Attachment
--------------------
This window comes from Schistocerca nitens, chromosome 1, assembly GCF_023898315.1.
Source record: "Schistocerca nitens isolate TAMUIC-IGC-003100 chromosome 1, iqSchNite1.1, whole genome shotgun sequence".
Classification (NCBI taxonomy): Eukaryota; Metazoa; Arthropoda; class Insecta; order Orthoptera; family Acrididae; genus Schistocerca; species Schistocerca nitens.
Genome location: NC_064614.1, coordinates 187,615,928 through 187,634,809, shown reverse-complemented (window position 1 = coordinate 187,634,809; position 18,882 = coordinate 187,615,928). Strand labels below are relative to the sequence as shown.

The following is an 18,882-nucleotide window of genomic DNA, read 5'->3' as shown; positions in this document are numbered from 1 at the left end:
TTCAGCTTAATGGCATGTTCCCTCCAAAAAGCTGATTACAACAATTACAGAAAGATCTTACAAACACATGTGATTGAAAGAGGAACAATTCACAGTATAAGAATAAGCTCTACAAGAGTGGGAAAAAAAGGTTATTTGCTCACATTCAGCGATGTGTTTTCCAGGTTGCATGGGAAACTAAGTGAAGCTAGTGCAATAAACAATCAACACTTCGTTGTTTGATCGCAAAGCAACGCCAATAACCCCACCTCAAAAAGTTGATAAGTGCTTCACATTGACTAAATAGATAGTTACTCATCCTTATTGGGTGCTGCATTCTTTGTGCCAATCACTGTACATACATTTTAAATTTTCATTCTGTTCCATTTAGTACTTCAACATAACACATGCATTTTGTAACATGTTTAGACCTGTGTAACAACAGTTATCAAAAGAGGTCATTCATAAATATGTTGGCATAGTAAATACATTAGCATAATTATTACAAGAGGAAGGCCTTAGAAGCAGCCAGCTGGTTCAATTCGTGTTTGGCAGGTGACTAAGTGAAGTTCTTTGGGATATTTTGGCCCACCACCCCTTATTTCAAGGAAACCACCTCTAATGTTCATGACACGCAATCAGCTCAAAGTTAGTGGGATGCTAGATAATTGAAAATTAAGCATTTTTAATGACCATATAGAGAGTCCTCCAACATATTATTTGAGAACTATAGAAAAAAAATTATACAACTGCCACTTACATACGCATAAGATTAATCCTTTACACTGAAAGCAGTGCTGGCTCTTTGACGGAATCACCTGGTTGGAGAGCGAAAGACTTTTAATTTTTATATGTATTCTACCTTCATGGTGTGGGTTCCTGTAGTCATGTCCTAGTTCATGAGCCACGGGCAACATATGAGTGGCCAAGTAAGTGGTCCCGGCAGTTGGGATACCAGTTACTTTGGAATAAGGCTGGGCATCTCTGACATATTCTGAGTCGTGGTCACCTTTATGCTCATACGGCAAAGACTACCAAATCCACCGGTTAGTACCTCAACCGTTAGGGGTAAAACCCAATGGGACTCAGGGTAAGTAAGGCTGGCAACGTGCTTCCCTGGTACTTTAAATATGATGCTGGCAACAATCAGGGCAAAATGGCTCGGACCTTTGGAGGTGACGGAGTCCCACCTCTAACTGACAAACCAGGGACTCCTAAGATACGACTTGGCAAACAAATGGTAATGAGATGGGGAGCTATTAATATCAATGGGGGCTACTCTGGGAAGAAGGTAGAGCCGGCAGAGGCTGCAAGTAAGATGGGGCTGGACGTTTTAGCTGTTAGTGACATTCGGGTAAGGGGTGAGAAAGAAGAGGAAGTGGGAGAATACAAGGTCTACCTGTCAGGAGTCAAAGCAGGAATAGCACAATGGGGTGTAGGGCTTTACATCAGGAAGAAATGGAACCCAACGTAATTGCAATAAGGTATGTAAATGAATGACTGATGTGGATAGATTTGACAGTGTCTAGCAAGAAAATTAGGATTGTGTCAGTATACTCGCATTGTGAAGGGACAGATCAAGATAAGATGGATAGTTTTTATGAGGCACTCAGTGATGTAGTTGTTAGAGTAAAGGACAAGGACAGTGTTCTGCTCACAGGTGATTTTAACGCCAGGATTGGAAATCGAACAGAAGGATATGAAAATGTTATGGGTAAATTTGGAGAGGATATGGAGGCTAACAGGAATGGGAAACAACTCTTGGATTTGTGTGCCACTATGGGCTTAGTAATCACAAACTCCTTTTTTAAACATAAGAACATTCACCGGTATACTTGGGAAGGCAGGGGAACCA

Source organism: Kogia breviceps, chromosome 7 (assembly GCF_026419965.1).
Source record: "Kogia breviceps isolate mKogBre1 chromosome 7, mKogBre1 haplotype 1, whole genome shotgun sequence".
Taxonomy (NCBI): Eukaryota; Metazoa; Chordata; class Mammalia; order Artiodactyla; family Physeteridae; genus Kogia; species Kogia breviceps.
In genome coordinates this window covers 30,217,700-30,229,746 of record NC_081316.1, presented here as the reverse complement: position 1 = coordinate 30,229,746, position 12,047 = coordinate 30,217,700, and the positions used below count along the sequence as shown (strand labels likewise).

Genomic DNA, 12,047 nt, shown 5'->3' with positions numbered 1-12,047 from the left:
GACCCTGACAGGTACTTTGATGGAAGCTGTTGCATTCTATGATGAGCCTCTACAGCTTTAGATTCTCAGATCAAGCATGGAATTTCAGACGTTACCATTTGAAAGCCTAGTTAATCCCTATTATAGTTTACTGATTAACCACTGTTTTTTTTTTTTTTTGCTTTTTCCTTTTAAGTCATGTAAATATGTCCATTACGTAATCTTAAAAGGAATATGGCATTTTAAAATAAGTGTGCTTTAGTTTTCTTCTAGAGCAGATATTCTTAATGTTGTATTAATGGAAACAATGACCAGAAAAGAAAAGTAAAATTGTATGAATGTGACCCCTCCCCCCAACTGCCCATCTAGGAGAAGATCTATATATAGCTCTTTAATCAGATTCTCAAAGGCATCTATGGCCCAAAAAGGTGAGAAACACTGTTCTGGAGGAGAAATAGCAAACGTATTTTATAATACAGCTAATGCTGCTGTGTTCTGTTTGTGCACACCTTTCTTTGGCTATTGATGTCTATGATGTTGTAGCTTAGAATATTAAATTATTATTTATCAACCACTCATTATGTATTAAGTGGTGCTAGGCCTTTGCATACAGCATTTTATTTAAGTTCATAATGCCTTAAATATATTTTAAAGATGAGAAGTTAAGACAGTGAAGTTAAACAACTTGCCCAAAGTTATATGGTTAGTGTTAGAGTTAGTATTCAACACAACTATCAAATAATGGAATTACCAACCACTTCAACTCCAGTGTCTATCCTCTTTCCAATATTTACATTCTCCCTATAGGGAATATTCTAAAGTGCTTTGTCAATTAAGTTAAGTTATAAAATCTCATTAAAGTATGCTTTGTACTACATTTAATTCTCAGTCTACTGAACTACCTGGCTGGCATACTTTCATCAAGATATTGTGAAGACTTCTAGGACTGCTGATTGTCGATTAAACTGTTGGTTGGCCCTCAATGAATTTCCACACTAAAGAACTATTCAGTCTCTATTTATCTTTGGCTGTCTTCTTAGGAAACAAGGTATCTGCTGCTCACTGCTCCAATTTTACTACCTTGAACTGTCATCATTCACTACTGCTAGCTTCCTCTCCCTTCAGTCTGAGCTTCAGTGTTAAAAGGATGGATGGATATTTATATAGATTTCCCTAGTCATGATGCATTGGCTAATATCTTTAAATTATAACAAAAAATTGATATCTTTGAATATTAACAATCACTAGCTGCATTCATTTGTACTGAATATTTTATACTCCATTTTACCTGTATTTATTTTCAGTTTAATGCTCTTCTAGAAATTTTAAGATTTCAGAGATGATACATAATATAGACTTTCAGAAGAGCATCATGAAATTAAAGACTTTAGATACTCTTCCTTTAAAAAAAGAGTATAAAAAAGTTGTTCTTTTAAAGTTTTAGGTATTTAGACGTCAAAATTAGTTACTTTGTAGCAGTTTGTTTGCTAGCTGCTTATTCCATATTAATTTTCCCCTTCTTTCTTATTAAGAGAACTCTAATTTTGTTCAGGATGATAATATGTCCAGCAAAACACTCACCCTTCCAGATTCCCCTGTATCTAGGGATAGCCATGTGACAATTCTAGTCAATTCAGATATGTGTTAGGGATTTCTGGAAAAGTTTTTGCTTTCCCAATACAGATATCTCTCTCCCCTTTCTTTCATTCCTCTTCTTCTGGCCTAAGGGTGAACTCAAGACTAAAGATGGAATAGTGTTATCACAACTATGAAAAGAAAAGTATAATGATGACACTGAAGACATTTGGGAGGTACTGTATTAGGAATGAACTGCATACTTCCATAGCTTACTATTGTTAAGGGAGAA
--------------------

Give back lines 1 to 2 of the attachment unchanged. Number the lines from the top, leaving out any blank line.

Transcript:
This window comes from Schistocerca nitens, chromosome 1, assembly GCF_023898315.1.
Source record: "Schistocerca nitens isolate TAMUIC-IGC-003100 chromosome 1, iqSchNite1.1, whole genome shotgun sequence".